Before I began writing this article, I took a long walk around the lake near my home just to reflect upon the past years and all the experiences that brought me to create a wholistic health center. It didn’t just happen. It began with a vision and a dream. I’ll never forget the night in 1985, when we gathered for a meeting in the geodesic dome built on the land we named “Nexus” in Memphis, Tennessee. It was a mixed group of therapists, cooks, business executives, medical doctors, nurses, construction workers, electricians, students, and me. That night we all shared an excitement about our collective vision. As we began to name, describe, and define our vision and could see it visually in a large diagram drawn on a board, I became aware that this wasn’t just an exercise that would quickly vanish after the initial enthusiasm wore away. This was to be my life’s path. And, on the path I found my way to Dallas, Texas where The Health Institute was founded.
The Health Institute in Dallas, Texas consists of a team of eighteen health professionals who provide integrated and comprehensive health care and wellness programs. It is one of the largest wholistic health centers in the United States and offers a variety of programs specifically designed to facilitate the healing process by addressing a person’s mental/emotional, physical, and spiritual needs. These programs include: Repatterning Chronic Disorders, Life Patterning Stress Management, Healthy Shape, AT Choice: Nicotine Cessation, and Individualized programs. Other practitioners on staff work in a multi-disciplinary team approach.
When asked “What is the role of the leader of a center?”, I say “vision holder.” It is my strong belief that holding the vision of your endeavor is the most important component of its creation and its growth. My vision included and still includes a belief that every one of us possesses an inner healer. It is the purpose of The Health Institute to empower each individual to access this inner healer through diagnosis, treatment, research, and education and to heal themselves and live a healthy life. I believe that this is accomplished more effectively by integrating various alternative, as well as traditional medical, methods of treatment according to the needs of the individual and by addressing a person’s mental/emotional, physical, and spiritual needs. My vision also included bringing together a community of healers who are aligned with the vision, who have a respect for and appreciation of spirituality, compassion and community, and who are willing to do, as well as talk (to match process with vision) and to engage in their own healing process.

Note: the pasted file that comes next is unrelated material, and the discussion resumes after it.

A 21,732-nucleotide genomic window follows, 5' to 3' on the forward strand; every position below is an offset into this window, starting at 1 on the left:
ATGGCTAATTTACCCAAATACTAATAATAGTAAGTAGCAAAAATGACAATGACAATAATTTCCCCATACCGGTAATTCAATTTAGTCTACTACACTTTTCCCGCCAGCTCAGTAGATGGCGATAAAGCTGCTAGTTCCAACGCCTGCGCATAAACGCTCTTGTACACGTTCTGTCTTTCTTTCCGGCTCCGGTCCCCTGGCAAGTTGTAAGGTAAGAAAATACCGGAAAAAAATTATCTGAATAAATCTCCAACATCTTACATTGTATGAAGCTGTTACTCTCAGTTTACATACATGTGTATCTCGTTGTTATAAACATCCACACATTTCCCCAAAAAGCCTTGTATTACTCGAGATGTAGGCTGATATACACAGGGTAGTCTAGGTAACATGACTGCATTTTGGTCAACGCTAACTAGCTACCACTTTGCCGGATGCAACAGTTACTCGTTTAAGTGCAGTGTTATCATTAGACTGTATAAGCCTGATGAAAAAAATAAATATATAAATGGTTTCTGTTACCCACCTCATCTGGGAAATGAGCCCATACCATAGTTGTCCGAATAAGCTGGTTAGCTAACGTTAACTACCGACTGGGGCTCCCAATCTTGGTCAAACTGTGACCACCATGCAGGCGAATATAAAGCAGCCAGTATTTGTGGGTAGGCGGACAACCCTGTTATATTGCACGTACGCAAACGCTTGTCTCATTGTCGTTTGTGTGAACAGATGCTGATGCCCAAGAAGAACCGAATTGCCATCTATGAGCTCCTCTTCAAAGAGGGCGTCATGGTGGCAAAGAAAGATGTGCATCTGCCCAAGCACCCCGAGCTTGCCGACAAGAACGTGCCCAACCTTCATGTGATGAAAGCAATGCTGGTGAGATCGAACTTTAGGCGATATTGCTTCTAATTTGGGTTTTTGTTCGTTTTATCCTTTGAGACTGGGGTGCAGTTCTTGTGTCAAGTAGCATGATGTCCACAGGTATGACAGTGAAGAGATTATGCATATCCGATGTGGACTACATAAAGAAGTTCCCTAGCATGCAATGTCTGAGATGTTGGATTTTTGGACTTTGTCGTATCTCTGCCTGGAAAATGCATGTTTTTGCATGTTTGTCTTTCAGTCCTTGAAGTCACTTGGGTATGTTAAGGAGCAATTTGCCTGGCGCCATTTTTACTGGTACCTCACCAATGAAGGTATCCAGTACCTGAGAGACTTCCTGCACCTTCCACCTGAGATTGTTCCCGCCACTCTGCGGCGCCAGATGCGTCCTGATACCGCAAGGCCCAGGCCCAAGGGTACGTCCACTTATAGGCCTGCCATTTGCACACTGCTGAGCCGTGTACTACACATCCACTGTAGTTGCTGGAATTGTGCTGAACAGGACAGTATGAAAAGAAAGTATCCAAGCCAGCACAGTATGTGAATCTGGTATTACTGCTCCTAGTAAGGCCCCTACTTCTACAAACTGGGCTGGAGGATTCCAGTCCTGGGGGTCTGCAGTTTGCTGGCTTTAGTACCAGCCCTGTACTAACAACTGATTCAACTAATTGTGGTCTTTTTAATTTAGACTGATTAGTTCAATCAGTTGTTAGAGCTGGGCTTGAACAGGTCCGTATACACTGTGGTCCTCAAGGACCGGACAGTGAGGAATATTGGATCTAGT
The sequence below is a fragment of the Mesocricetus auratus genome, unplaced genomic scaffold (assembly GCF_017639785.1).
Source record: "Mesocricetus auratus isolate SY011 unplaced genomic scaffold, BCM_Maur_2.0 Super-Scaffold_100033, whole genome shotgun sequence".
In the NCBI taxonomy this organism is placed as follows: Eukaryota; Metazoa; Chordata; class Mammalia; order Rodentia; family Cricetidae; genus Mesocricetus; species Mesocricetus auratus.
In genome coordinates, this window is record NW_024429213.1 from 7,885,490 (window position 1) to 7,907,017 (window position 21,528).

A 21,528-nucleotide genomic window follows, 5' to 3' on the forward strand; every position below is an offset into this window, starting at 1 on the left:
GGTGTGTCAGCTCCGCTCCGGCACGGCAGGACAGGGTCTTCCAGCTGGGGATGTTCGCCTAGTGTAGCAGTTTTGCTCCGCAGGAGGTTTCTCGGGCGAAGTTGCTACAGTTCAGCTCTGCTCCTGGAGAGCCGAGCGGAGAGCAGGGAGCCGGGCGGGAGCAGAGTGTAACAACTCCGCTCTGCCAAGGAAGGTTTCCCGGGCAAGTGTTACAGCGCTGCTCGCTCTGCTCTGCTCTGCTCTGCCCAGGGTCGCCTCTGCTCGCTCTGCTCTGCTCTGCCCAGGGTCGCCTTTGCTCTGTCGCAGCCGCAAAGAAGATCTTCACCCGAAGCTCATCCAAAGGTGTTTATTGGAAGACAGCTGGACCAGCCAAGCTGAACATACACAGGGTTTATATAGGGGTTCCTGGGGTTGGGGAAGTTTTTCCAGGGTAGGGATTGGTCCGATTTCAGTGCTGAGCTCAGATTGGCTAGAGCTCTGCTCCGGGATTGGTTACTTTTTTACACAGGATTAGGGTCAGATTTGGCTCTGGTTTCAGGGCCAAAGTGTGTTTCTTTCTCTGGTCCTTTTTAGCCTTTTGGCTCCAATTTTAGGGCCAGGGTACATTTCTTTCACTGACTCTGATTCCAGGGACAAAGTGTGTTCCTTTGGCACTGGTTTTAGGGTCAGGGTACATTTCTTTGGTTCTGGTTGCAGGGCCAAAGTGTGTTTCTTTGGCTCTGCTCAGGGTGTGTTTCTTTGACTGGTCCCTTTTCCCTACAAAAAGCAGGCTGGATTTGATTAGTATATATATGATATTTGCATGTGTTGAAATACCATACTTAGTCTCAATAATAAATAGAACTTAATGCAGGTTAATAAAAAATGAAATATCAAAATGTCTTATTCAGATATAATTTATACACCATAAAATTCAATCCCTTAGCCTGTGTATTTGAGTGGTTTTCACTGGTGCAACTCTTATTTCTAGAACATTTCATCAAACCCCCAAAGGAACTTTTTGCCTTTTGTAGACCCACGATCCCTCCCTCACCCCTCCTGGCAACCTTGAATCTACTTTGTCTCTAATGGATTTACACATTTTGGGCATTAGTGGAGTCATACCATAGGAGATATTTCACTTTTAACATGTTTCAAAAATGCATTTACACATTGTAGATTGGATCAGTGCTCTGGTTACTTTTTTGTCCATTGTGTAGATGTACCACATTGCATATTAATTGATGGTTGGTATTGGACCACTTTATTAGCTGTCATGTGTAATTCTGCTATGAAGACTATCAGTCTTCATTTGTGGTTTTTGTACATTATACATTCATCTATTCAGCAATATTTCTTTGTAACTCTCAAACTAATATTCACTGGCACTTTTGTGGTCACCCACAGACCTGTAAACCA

This pursuit has been a journey which has gone on in the outer world and at the same time has happened within each of us. It has involved levels of initiation and valuable opportunities for personal and professional growth. There have been many critical times that have required a recommitment to the vision and a decision to continue. Each time, I came back to my original vision and to that place deep within my heart that knows that I must stand up for what I believe to be true for me. I ask myself many questions during these times and now I pose the one question that I feel is most important to those who are interested in creating or being part of a wholistic health center. This question is “What do we have in common, those of us who are willing to step out of the mainstream and create another path of healing?”
I feel that one thing we have in common is that we are willing to take a stand for what we believe. This is not easy, especially when the majority believes the other way. It’s not easy when the majority of the public run to their medical doctor and the nearest pharmacist for antibiotics at the sign of a cold, and we believe in natural healing with herbs, vitamins, exercise, and nutrition. The great man, Martin Luther King, stated “many people fear nothing more terribly than to take a position which stands out sharply and clearly from the prevailing opinion. The tendency of most is to adopt a view that is so ambiguous that it will include everything and so popular that it will include everybody.”
The second thing is that we dare to be different. It takes courage to be different in a society that encourages brand name clothes, fads, and conformity! It takes courage to say to the medical community that we believe in the healing power of prayer, touch, and positive attitude.
The third thing is that we are willing to step out into the unknown. It’s frightening to take a single step into a place that we have no idea where it is leading or what obstacles are in the way and all we have to protect us is our faith. What is faith if it is not turned into action? What we are creating, those of us who have a vision of wholistic health centers, has not been created before. We are in the forefront and there are no role models. Kirkegaard has said, “to dare is to lose one’s footing momentarily, to not dare is to lose oneself.”
The fourth thing that we have in common is that we dare to dream. This means that no matter what happens to discourage us we keep on going.
It’s about having a dream, a vision, an idea that burns in your soul. To paraphrase Ben Cohen of Ben and Jerry’s Ice Cream: There are 3 stages to an idea:
- No, it’s impossible.
- Well, who knows, maybe it’s worth a try.
- Of course, how could it have every been any other way.
My sister used to say, “I D-Double Dare You!” Now, I D-Double Dare You to be willing to take a stand for what you believe, to be different, to be willing to step out into the unknown, and to dream. It has taken all of these for me to be where I am today and to keep on going. I reach out to those of you who are fellow travelers and honor your path.